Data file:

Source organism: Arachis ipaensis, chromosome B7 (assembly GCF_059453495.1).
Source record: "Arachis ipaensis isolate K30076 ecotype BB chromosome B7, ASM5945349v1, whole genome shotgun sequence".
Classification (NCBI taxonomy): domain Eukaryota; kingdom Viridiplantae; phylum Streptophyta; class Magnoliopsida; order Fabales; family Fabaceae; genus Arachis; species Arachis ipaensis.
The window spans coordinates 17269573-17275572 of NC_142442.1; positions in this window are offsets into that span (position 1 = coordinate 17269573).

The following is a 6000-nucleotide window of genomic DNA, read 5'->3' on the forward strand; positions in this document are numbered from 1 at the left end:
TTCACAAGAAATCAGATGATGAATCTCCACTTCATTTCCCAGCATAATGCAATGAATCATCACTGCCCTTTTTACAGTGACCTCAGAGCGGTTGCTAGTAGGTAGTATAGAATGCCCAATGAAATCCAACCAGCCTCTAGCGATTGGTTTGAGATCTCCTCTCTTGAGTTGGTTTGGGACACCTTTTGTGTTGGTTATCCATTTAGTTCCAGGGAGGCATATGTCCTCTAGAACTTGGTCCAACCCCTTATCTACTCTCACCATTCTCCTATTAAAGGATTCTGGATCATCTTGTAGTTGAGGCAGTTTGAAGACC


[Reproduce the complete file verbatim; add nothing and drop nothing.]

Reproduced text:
Source organism: Arachis ipaensis, chromosome B7 (assembly GCF_059453495.1).
Source record: "Arachis ipaensis isolate K30076 ecotype BB chromosome B7, ASM5945349v1, whole genome shotgun sequence".
Classification (NCBI taxonomy): domain Eukaryota; kingdom Viridiplantae; phylum Streptophyta; class Magnoliopsida; order Fabales; family Fabaceae; genus Arachis; species Arachis ipaensis.
The window spans coordinates 17269573-17275572 of NC_142442.1; positions in this window are offsets into that span (position 1 = coordinate 17269573).

The following is a 6000-nucleotide window of genomic DNA, read 5'->3' on the forward strand; positions in this document are numbered from 1 at the left end:
TTCACAAGAAATCAGATGATGAATCTCCACTTCATTTCCCAGCATAATGCAATGAATCATCACTGCCCTTTTTACAGTGACCTCAGAGCGGTTGCTAGTAGGTAGTATAGAATGCCCAATGAAATCCAACCAGCCTCTAGCGATTGGTTTGAGATCTCCTCTCTTGAGTTGGTTTGGGACACCTTTTGTGTTGGTTATCCATTTAGTTCCAGGGAGGCATATGTCCTCTAGAACTTGGTCCAACCCCTTATCTACTCTCACCATTCTCCTATTAAAGGATTCTGGATCATCTTGTAGTTGAGGCAGTTTGAAGACC